A comparative study of propofol alone and propofol combined with midazolam for dental treatments in special needs patients

I. Hsin Lin, Mao Suan Huang, Pei Yu Wang, Ta Sen Huang, See Yen Chong, Sam Li Sheng Chen, Hung Huey Tsai

Research output: Contribution to journalArticlepeer-review

Abstract

ABSTRACT: Although dental treatment with sedation is performed increasingly in special needs patients, data on adding midazolam to intravenous propofol sedation are very limited for this group. The purpose of this study was to identify the factors and procedure time associated with the use of intravenous sedation with propofol alone or propofol combined with midazolam in dental patients with special needs.This was a retrospective data analysis. The sedation medications and relevant covariates, including demographic parameters, disability levels, oral health conditions, dental procedures, treatment time, and side effects, of 718 patients with special needs were collected between April 2013 and September 2014. The unfavorable side effects by sedation types were reported. Factors associated with procedure time and the sedation medications were assessed with multiple logistic regression analyses.Of 718 patients, 8 patients experienced unfavorable side effects (vomiting, sleepiness, or emotional disturbance) after the dental procedures; the rate was 0.6% in the 509 patients who received propofol only. In 209 patients who received propofol and midazolam, 2.4% experienced the side effects. Sedation time was associated with body mass index (BMI) < 25 (adjusted odds ratio [aOR] = 1.45, 95% confidence interval [CI]: 1.04-2.04) and the performance of multiple dental procedures (aOR = 1.44, 95% CI: 1.06-1.97) but not associated with the sedation types. A significant odds ratio for the combined use of propofol and midazolam was shown for adolescents (aOR = 2.22, 95% CI: 1.28-3.86), men (aOR = 2.05, 95% CI: 1.41-2.98), patients with cognitive impairment (aOR = 1.99, 95% CI: 1.21-3.29), and patients undergoing scaling procedures (aOR = 1.64, 95% CI: 1.13-2.39).With the acceptable side effects of the use of propofol alone and propofol combined with midazolam, multiple dental procedures increase the sedation time and the factors associated with the combined use of propofol and midazolam are younger age, male sex, recognition problems, and the type dental procedure in the dental treatment of patients with special needs.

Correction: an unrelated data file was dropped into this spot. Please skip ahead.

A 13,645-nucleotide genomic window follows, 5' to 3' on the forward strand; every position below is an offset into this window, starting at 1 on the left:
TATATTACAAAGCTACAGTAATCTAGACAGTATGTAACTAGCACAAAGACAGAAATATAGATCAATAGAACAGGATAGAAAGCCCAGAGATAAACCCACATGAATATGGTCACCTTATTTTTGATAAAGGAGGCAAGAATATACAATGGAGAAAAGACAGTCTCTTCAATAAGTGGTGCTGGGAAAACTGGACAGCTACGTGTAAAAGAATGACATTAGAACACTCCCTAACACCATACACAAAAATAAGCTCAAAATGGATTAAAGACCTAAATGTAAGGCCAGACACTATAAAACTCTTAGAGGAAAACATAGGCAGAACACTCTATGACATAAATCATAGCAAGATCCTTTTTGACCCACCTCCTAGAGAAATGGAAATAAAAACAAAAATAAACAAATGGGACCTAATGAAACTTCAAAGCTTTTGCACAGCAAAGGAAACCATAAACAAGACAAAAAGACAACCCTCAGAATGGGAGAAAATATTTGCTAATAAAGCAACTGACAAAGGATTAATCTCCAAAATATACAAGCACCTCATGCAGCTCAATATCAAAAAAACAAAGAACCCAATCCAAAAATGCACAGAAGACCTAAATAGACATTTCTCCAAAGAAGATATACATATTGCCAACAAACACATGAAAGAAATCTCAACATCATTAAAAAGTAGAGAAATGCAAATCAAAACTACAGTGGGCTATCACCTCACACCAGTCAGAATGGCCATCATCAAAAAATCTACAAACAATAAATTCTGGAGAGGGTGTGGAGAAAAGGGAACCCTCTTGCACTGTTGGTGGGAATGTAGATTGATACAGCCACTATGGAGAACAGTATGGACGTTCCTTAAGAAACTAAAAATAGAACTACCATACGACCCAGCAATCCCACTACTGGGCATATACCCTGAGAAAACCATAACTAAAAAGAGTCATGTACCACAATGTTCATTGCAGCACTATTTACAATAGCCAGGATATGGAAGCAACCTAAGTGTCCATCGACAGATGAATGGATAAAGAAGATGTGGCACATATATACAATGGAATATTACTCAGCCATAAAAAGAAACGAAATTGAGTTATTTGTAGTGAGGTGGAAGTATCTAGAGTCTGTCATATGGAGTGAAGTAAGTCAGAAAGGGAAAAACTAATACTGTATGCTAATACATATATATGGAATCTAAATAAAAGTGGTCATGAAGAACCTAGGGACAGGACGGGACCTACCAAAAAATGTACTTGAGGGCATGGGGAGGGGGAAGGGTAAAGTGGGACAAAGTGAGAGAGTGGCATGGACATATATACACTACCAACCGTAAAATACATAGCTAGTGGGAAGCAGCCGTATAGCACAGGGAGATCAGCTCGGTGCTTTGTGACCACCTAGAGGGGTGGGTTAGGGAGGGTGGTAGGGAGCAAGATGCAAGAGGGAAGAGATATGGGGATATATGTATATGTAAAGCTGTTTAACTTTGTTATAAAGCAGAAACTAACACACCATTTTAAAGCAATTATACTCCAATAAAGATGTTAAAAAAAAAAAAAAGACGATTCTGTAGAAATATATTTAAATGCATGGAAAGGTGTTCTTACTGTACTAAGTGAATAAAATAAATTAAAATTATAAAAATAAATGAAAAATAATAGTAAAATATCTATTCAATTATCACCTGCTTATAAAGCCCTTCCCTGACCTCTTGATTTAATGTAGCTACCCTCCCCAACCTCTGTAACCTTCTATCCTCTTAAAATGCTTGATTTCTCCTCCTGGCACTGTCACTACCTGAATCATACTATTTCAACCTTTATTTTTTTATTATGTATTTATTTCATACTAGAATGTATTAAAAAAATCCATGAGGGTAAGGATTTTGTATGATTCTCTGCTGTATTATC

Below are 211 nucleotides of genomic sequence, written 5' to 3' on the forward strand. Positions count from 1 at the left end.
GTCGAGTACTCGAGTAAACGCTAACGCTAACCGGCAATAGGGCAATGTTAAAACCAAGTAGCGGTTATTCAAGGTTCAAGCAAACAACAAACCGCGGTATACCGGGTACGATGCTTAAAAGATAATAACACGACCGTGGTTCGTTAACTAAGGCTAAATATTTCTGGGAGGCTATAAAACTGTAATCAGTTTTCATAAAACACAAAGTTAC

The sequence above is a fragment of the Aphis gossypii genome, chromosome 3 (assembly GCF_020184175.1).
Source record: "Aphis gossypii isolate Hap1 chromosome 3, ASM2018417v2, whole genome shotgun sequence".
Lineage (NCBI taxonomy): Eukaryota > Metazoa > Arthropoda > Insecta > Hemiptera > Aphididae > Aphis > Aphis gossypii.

Original languageEnglish
Pages (from-to)e26199
JournalMedicine
Volume100
Issue number22
DOIs
Publication statusPublished - Jun 2021

ASJC Scopus subject areas

  • Medicine(all)

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